This treatise is a sequel to Vives’ On the Education of the Christian Woman, published in Brill’s series, Selected Works of J.L. Vives. It studies the institution of marriage from a male vantage point, with interesting observations on female psychology, anticipating his later work, De anima. Vives insists more here on the weakness and instability of the woman than in the previous treatise, relying on the biological tenets of Aristotle and Galen. Much attention is given to the choice of a wife and to the husband’s role as tutor of his spouse and disciplinarian. The marriage debt is regarded as a necessary evil, as in St. Paul, while the spirituality of the union is exalted. The book was often printed together with the De institutione feminae Christianae and even considered as a fourth book of that work.
About the Author
Charles E. Fantazzi, Ph.D. (1964) in Comparative Literature, Harvard University, currently Distinguished Visiting Professor of Humanities at East Carolina University. He has recently published Angelo Poliziano, Silvae, in I Tatti Renaissance Library (Harvard University Press, 2004).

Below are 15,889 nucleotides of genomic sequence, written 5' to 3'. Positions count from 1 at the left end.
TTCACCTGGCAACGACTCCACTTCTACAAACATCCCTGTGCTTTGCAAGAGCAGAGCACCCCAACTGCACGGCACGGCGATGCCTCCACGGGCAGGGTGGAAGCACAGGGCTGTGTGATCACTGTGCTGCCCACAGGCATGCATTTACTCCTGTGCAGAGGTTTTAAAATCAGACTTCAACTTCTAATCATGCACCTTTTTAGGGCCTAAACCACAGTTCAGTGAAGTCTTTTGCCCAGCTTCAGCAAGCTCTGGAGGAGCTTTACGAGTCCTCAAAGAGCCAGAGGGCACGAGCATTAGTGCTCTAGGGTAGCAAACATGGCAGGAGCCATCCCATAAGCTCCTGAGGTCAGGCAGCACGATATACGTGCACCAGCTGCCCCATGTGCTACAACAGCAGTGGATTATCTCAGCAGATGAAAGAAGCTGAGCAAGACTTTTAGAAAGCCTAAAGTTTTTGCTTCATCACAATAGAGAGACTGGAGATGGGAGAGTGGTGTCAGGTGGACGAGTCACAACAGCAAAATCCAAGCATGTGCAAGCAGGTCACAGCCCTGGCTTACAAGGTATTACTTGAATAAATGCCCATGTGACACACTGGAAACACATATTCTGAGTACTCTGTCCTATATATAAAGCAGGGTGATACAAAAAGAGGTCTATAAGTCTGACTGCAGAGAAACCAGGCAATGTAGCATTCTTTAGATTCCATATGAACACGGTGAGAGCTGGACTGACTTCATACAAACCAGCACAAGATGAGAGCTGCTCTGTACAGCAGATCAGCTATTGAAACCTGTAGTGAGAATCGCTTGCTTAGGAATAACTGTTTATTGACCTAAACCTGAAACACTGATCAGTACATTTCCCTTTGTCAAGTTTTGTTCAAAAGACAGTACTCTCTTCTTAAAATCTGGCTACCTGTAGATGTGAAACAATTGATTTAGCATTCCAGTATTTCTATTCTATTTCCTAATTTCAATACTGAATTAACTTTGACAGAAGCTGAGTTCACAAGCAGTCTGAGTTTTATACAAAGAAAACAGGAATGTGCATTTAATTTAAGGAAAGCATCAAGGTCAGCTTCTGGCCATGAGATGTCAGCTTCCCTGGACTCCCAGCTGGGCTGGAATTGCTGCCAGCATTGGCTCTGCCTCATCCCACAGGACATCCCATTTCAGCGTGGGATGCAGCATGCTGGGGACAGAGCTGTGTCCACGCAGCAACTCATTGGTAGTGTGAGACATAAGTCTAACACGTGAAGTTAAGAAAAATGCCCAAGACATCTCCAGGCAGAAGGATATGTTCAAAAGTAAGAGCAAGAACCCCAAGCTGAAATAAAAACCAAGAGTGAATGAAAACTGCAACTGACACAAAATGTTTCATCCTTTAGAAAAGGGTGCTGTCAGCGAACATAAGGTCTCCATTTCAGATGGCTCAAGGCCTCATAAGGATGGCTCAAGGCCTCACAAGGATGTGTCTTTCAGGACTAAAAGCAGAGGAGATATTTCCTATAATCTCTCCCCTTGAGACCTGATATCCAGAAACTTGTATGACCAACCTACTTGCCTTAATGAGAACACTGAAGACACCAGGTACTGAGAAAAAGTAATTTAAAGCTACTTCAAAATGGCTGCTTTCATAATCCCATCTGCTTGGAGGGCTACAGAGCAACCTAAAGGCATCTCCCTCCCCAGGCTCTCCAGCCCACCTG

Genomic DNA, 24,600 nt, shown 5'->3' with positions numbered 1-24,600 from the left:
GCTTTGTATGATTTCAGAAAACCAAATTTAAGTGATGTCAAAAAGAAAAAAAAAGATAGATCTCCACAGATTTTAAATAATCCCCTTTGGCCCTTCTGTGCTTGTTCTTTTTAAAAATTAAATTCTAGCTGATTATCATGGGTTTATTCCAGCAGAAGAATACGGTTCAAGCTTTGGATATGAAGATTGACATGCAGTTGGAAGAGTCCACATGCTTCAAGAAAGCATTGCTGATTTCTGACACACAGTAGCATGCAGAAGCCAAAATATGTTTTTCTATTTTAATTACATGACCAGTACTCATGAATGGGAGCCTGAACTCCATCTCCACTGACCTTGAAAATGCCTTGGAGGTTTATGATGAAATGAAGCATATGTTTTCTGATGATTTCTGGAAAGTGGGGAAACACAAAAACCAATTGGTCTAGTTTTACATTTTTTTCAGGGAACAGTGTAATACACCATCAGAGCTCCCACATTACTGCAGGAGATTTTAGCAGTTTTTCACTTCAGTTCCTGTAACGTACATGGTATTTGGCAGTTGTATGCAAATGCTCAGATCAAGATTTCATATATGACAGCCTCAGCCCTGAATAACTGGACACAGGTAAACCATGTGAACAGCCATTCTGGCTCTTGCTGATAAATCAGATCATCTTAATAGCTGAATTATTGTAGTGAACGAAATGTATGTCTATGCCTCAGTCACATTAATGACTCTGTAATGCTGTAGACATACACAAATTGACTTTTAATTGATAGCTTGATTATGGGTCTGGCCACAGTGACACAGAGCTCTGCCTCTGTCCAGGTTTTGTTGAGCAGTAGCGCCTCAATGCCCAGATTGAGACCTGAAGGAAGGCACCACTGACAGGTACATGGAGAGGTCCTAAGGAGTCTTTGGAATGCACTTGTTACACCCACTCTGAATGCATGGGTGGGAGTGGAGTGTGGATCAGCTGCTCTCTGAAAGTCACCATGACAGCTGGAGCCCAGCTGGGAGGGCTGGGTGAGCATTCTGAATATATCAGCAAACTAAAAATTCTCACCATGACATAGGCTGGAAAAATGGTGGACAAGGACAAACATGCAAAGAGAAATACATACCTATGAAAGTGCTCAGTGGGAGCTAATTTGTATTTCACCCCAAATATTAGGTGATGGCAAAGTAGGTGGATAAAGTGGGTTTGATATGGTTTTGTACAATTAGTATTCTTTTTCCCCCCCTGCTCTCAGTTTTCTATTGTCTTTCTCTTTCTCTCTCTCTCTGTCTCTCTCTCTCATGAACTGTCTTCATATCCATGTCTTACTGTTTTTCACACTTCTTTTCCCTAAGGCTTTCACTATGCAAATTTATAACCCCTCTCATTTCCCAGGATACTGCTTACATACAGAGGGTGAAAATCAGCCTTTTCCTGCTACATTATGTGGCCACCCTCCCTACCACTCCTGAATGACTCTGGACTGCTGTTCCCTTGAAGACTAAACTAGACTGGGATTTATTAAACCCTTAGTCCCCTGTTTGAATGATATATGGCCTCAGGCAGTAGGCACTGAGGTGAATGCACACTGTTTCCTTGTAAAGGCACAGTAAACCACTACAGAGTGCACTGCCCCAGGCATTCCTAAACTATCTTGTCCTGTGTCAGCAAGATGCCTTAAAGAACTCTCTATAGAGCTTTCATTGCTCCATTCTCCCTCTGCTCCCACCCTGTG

Table of Contents
AcknowledgmentsIntroduction I. Prefatory Remarks II. Brief Synthesis and Comparison with De institutione feminae Christianae III. Revisions in the 1538 Edition IV. Editions and Constitution of the Text V. Translations VI. Abbreviations Used in the Introduction and NotesSiglaDE OFFICIO MARITIPraefatioCap. I. De coniugii origine et utilitateCap. II. De eligenda uxoreCap. III. De accessu ad coniugiumCap. IV. De disciplina feminaeCap. V. De domoCap. VI. De externisCap. VII. De cultuCap. VIII. De absentia maritiCap. IX. De reprehensione et castigationeCap. X. De progressu in coniugioCap. XI. Quas utilitates affert amor conjugum mutuusCap. XII. De iis quae non habet liberosCap. XIII. De uxore natu grandioreIndex nominumIndex locorum